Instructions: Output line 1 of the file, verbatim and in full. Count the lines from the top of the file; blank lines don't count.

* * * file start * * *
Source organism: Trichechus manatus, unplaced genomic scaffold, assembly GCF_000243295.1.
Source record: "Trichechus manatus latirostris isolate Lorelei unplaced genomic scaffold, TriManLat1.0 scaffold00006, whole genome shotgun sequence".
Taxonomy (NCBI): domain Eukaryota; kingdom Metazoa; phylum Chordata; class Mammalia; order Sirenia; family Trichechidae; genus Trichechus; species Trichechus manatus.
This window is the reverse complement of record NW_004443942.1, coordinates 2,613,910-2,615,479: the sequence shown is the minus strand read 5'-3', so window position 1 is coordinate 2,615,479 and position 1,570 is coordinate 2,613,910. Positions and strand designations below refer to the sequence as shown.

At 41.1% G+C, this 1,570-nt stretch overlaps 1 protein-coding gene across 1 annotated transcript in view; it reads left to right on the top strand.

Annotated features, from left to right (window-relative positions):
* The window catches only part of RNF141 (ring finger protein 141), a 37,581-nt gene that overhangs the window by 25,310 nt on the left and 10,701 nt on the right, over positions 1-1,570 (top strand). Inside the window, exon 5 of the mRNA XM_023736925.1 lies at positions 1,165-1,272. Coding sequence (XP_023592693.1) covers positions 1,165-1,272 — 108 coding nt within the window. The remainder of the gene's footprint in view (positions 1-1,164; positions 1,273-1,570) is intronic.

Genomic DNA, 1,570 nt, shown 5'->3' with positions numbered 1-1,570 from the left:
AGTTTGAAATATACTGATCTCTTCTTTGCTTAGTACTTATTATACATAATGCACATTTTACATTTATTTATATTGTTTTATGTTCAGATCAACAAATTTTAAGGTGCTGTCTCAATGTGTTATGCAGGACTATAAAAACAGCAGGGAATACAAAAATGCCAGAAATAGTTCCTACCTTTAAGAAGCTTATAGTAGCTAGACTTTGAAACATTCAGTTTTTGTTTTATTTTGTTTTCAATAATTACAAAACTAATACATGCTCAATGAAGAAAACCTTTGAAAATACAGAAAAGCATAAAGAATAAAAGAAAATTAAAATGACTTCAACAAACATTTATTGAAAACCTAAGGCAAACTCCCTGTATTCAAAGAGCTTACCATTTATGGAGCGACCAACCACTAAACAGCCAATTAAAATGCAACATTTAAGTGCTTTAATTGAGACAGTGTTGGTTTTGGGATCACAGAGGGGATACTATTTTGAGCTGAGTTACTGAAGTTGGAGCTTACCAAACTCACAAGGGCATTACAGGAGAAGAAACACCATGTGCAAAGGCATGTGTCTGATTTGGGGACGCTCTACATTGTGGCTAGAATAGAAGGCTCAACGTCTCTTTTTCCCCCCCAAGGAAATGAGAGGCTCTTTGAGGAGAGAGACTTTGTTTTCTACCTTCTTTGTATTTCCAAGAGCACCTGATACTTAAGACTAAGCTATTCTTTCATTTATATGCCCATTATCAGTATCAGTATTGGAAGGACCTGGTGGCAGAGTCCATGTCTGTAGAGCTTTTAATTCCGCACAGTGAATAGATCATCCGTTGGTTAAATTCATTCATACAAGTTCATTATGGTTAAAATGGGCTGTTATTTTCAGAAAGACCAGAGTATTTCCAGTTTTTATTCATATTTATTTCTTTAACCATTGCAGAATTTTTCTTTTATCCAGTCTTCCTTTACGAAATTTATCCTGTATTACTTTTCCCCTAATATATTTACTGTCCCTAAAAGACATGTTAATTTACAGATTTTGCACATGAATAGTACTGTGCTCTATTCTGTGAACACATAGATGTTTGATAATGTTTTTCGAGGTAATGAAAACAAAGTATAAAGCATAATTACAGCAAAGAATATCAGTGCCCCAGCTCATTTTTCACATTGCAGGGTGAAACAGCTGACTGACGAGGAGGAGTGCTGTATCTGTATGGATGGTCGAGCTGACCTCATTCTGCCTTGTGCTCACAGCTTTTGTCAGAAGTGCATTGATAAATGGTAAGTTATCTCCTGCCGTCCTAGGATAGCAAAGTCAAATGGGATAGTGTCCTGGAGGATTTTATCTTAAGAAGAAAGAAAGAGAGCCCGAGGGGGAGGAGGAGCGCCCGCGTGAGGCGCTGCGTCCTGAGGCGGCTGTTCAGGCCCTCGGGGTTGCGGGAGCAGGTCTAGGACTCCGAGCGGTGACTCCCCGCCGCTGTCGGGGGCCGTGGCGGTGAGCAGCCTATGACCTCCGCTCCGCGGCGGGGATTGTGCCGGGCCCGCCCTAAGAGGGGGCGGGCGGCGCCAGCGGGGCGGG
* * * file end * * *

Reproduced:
Source organism: Trichechus manatus, unplaced genomic scaffold, assembly GCF_000243295.1.